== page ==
Stock Up for Summer Programs with 5 Sales Going On Right Now
With the long, super-sweaty days of summer intensives fast approaching, there has possibly never been a better time to make sure your dancewear drawer is full—and fully equipped!—for whatever your training and performance plans might be.
Having extra pairs of tights on hand is never not a good idea. Capezio is here to help with 25% off all tightsacross their entire website and at Capezio stores. Just apply the promo code TIGHT25 at checkout.
In need of some flashy new kicks for summertime hip hop classes? Bloch Inc.'s S0923 sneaks are down to $52.15 from $74.50—that means you save $22.35. Only select sizes are left, so hurry over to the Sale section of Bloch Inc.'s site.
There are so many cute styles at justforkix.com that it's really, really hard to close that tab without picking out several styles. This weekend, that danger actually works in your favor: Now through Sunday, you'll get 20% off all orders over $45 when you use the offer code JUNE18.
Now through June 10, when you spend $75 at danskin.com, you get 20% off (automatically applied at checkout). Pick out just $25 more of hot athleisure-y dancewear styles and you'll get 30% off the total.
This two-way bra top is just $7.25 right now at discountdance.com. And get this: When you buy 1 item from Discount Dance Supply's online clearance section, it's an additional 10% off. 2 items? 20%! And so on up to 40% off already marked-down styles (while supplies last).
Happy shopping, dancers!
Alicia has died. I walked around my apartment feeling her spirit, but knowing something had changed utterly.
My father, the late conductor Benjamin Steinberg, was the first music director of the Ballet de Cuba, as it was called then. I grew up in Vedado on la Calle 1ra y doce in a building called Vista al Mar. My family lived there from 1959 to 1963. My days were filled with watching Alicia teach class, rehearse and dance. She was everything: hilarious, serious, dramatic, passionate and elegiac. You lost yourself and found yourself when you loved her.
"The show must go on" may be a platitude we use to get through everything from costume malfunctions to stormy moods. But when it came to overcoming a literal hurricane, Houston Ballet was buoyed by this mantra to go from devastated to dancing in a matter of weeks—with the help of Harlequin Floors, Houston Ballet's longstanding partner who sprang into action to build new floors in record time.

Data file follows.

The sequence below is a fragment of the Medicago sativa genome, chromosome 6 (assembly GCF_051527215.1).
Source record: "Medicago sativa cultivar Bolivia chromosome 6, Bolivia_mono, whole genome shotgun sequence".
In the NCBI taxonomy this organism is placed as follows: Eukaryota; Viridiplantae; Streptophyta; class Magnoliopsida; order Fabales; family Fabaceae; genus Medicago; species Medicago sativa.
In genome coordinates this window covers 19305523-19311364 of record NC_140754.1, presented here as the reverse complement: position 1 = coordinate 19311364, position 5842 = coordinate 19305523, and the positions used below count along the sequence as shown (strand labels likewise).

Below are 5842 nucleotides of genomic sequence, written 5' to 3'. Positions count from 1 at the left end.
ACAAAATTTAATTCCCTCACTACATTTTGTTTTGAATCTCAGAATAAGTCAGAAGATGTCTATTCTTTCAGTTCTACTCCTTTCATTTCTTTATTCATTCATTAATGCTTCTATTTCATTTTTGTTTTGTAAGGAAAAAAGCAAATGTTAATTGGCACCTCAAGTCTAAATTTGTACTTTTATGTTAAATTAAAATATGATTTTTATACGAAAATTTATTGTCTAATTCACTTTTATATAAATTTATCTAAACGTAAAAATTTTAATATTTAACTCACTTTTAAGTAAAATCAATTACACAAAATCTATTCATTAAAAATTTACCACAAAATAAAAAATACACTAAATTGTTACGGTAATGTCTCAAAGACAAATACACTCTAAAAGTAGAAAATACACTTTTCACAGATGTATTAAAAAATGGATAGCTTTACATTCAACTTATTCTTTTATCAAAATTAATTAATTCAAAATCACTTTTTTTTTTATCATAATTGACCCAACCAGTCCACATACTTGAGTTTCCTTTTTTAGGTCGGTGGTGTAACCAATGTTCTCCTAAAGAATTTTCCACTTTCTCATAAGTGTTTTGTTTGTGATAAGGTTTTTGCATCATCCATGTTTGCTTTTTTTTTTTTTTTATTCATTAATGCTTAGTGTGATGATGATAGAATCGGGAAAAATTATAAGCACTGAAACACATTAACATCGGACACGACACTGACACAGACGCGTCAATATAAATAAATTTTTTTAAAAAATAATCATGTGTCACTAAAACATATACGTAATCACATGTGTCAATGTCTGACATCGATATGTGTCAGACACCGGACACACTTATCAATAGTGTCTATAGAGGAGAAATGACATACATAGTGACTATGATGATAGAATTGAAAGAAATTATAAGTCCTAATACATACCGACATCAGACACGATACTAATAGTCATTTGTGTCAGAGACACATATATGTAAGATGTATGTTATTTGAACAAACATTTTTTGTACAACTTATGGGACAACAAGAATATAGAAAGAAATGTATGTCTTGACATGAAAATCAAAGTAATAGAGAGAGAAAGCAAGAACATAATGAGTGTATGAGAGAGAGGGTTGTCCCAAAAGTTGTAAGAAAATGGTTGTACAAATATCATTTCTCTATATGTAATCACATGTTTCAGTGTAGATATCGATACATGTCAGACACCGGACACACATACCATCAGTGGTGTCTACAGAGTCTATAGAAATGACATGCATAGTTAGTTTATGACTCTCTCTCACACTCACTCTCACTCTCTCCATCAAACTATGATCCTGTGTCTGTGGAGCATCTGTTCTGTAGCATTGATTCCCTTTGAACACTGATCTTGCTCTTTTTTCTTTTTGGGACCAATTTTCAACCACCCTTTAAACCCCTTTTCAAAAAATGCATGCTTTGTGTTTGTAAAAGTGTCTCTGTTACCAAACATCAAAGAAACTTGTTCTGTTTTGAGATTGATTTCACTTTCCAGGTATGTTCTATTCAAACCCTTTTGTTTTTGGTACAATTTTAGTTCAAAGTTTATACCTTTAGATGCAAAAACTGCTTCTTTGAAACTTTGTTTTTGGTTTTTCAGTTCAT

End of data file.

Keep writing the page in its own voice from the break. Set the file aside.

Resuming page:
It's Nutcracker time again: the season of sweet delights and a sparkling good time—if we're able to ignore the sour taste left behind by the outdated racial stereotypes so often portrayed in the second act.
In 2017, as a result of a growing list of letters from audience members, to New York City Ballet's ballet master in chief Peter Martins reached out to us asking for assistance on how to modify the elements of Chinese caricature in George Balanchine's The Nutcracker. Following that conversation, we founded the Final Bow for Yellowface pledge that states, "I love ballet as an art form, and acknowledge that to achieve a diversity amongst our artists, audiences, donors, students, volunteers, and staff, I am committed to eliminating outdated and offensive stereotypes of Asians (Yellowface) on our stages."
An audience member once emailed Dallas choreographer Joshua L. Peugh, claiming his work was vulgar. It complained that he shouldn't be pushing his agenda. As the artistic director of Dark Circles Contemporary Dance, Peugh's recent choreography largely deals with LGBTQ issues.
"I got angry when I saw that email, wrote my angry response, deleted it, and then went back and explained to him that that's exactly why I should be making those works," says Peugh.
With the current political climate as polarized as it is, many artists today feel compelled to use their work to speak out on issues they care deeply about. But touring with a message is not for the faint of heart. From considerations about how to market the work to concerns about safety, touring to cities where, in general, that message may not be so welcome, requires companies to figure out how they'll respond to opposition.